The cover photograph on Arjun Bharadwaj's Facebook page, which was deactivated on Wednesday, showed a cartoon figure flopped on the floor, face turned towards the screen, with the word NOPE, written in red, hovering over it. Even to those who are unaware of the circumstances of this 24-year-old's life, the image would seem like a message, with a profoundly disturbing sub-text.
Or perhaps, it would simply look like one of the many memes that float around social media, bristling with existentialist angst. The meaning would depend on who chooses to see what. But it wouldn't change the facts of what happened to Arjun.
On Monday, Arjun booked himself into a room on the 19th floor of a luxury hotel in Mumbai, ordered food on room service, got drunk on red wine, and then switched on Facebook Live on his phone to explain to his friends the steps to committing suicide. It could have been a prank, a sick joke, except it ended with him shattering the window of his room with a chair, then jumping off. Seconds later, his body hit the 11th-floor balcony of the hotel. By the time he was taken to a hospital, he was gone.
According to reports, Arjun was depressed for several reasons, also allegedly addicted to drugs, and he may have left clues in his Facebook posts about the distress he felt. A few of his "friends" picked up on this trail and informed his family, but perhaps it was too late already. Alerted that something wasn't well, Arjun's father went to Mumbai to check on him. Four days later, his son opted to end his suffering.
Arjun's dramatic exit, turning his final moments into a spectacle to be consumed on Facebook by friends and strangers alike, reminded me of the death of another man a couple of months ago, where social media also had a role to play, albeit somewhat different.
In 2015, Partha De, in his early 40s, was found living with the remains of his father, sister and two pet dogs in their residence in Kolkata. The media didn't waste a moment to turn his story into a lurid sensation — it was christened as the "House of Horrors". The building where the De family lived became a site of "tourist attraction". The hounding did not stop even after it was established that De, who was clinically depressed, had no role to play in the deaths.
In the final months of his life, De was cared for by a mental rehabilitation centre. Although he tried to get back to as normal a life as he could, the aura of shame never quite left him. Rather, it was exacerbated by the toxic churn of social and mainstream media, which continued to take a prurient interest in his life. He stumbled upon mentions of him on the Internet, deriding him as a freak, holding him culpable for the death of those he loved dearly. In February, De was found dead exactly the way his father had died. The police suspected suicide.
If Partha De was troubled by the relentless clamour of social media, Arjun could have met with a stony silence there, in spite of the ceaseless chatter online, or perhaps found a wall of indifference.
Social networks confront us with a perverse paradox. On the one hand, these sites offer us a platform to express ourselves — our politics, our deepest, darkest secrets or even plain old narcissism. Speaking into the cyber space can be liberating. We may lose inhibitions, become more aware of ourselves and others around us, hear dozens of friendly voices when we speak into the well of loneliness.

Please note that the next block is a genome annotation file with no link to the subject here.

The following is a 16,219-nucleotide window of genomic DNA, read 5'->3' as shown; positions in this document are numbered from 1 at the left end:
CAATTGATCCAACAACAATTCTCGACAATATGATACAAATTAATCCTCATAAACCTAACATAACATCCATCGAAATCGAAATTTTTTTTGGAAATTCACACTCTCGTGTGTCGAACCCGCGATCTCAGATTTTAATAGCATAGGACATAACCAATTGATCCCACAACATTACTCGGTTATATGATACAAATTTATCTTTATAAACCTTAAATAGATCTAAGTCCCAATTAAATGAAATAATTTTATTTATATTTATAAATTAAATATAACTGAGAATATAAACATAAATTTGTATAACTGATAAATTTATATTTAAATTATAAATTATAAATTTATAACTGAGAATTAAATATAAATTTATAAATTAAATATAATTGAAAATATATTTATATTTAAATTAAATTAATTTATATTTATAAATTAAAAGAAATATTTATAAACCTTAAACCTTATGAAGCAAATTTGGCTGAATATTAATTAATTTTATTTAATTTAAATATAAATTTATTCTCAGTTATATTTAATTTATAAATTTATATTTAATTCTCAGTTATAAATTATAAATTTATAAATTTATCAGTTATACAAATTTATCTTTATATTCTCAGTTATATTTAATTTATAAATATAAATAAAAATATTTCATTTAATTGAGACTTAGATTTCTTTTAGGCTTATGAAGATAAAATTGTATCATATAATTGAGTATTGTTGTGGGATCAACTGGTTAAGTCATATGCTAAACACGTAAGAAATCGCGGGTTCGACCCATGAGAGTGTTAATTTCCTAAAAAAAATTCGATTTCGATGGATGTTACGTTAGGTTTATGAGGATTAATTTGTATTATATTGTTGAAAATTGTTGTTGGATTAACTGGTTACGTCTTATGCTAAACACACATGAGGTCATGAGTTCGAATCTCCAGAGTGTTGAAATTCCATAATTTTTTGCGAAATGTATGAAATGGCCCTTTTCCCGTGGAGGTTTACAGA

On the other hand, social networks may also leave us speaking into a void or an echo chamber. Worse still, instead of reading between the lines, or in spite of doing so, the cyber world may choose to ignore us, and respond with the easy comfort of 'Likes' (now including other reactions such as heart, sad, wonderment and anger). That's as much reaction an emotionally wrenching post may end up getting.
It's true, the facade of social media could be deceptive, making it hard to tell a carefully cultivated self-projection from a real meltdown. But there is as much escapism as scepticism involved in our calibrated reactions to it as well, often a brutal turning away from the uncomfortable truth even as we see its subtle destruction at work in the life of a friend, an acquaintance or a relative stranger.
With the Centre recently decriminalising the attempt to suicide, so far a punishable offence, and framing a more comprehensive mental healthcare bill, conversations around such topics will hopefully become easier and not a taboo among Indian families. Already, stories of living with and caring for mentally ill people are widely written about on the Internet and in anthologies. Last year, Jerry Pinto edited one such collection of voices — of husbands, wives, partners, children, friends documenting their experience of living with a loved one who has "a different mind".
With more helplines, online resources and medical awareness, depression and its attendant consequences will hopefully receive better attention. But given how difficult it still is for most Indians to talk about such problems with their families, or to find a patient hearing, social media will remain a crucial platform to do so for years to come. The challenge would be to not let the voices of those who seek help, or need it, get drowned in the cacophony.
Also on HuffPost